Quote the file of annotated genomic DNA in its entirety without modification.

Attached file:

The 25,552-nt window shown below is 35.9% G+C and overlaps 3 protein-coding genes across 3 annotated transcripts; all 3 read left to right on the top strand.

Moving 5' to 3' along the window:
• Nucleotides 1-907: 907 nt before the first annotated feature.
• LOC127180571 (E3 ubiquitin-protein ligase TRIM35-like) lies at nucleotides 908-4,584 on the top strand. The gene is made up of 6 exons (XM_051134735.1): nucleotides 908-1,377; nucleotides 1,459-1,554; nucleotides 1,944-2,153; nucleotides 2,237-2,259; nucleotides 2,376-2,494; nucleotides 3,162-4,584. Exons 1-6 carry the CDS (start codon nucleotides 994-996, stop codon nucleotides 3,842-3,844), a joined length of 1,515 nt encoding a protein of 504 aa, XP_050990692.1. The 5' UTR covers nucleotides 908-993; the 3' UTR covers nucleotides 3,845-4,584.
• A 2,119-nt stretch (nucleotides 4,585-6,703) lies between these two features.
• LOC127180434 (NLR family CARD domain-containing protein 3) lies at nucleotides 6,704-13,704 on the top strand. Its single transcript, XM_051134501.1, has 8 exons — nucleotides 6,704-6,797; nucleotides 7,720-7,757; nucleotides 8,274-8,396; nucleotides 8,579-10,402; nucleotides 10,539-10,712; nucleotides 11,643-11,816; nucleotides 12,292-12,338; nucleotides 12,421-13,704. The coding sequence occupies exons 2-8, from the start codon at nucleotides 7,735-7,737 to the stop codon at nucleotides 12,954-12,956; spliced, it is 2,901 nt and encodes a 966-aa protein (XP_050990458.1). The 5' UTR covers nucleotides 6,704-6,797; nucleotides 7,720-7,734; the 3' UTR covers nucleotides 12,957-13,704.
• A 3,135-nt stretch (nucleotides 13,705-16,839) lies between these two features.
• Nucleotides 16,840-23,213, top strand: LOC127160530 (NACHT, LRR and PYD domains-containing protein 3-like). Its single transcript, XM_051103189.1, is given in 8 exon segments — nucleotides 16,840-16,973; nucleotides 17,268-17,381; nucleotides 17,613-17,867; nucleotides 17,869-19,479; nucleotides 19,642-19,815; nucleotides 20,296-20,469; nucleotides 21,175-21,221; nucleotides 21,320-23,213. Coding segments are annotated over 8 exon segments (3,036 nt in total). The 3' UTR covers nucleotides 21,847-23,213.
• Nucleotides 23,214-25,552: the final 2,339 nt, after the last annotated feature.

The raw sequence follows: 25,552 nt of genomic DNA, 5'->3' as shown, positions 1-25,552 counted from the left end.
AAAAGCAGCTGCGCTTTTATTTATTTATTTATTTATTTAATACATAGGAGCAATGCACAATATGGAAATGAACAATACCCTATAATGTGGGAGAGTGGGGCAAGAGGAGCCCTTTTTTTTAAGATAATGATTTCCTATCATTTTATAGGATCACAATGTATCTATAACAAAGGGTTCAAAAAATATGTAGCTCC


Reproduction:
The 25,552-nt window shown below is 35.9% G+C and overlaps 3 protein-coding genes across 3 annotated transcripts; all 3 read left to right on the top strand.

Moving 5' to 3' along the window:
• Nucleotides 1-907: 907 nt before the first annotated feature.
• LOC127180571 (E3 ubiquitin-protein ligase TRIM35-like) lies at nucleotides 908-4,584 on the top strand. The gene is made up of 6 exons (XM_051134735.1): nucleotides 908-1,377; nucleotides 1,459-1,554; nucleotides 1,944-2,153; nucleotides 2,237-2,259; nucleotides 2,376-2,494; nucleotides 3,162-4,584. Exons 1-6 carry the CDS (start codon nucleotides 994-996, stop codon nucleotides 3,842-3,844), a joined length of 1,515 nt encoding a protein of 504 aa, XP_050990692.1. The 5' UTR covers nucleotides 908-993; the 3' UTR covers nucleotides 3,845-4,584.
• A 2,119-nt stretch (nucleotides 4,585-6,703) lies between these two features.
• LOC127180434 (NLR family CARD domain-containing protein 3) lies at nucleotides 6,704-13,704 on the top strand. Its single transcript, XM_051134501.1, has 8 exons — nucleotides 6,704-6,797; nucleotides 7,720-7,757; nucleotides 8,274-8,396; nucleotides 8,579-10,402; nucleotides 10,539-10,712; nucleotides 11,643-11,816; nucleotides 12,292-12,338; nucleotides 12,421-13,704. The coding sequence occupies exons 2-8, from the start codon at nucleotides 7,735-7,737 to the stop codon at nucleotides 12,954-12,956; spliced, it is 2,901 nt and encodes a 966-aa protein (XP_050990458.1). The 5' UTR covers nucleotides 6,704-6,797; nucleotides 7,720-7,734; the 3' UTR covers nucleotides 12,957-13,704.
• A 3,135-nt stretch (nucleotides 13,705-16,839) lies between these two features.
• Nucleotides 16,840-23,213, top strand: LOC127160530 (NACHT, LRR and PYD domains-containing protein 3-like). Its single transcript, XM_051103189.1, is given in 8 exon segments — nucleotides 16,840-16,973; nucleotides 17,268-17,381; nucleotides 17,613-17,867; nucleotides 17,869-19,479; nucleotides 19,642-19,815; nucleotides 20,296-20,469; nucleotides 21,175-21,221; nucleotides 21,320-23,213. Coding segments are annotated over 8 exon segments (3,036 nt in total). The 3' UTR covers nucleotides 21,847-23,213.
• Nucleotides 23,214-25,552: the final 2,339 nt, after the last annotated feature.

The raw sequence follows: 25,552 nt of genomic DNA, 5'->3' as shown, positions 1-25,552 counted from the left end.
AAAAGCAGCTGCGCTTTTATTTATTTATTTATTTATTTAATACATAGGAGCAATGCACAATATGGAAATGAACAATACCCTATAATGTGGGAGAGTGGGGCAAGAGGAGCCCTTTTTTTTAAGATAATGATTTCCTATCATTTTATAGGATCACAATGTATCTATAACAAAGGGTTCAAAAAATATGTAGCTCC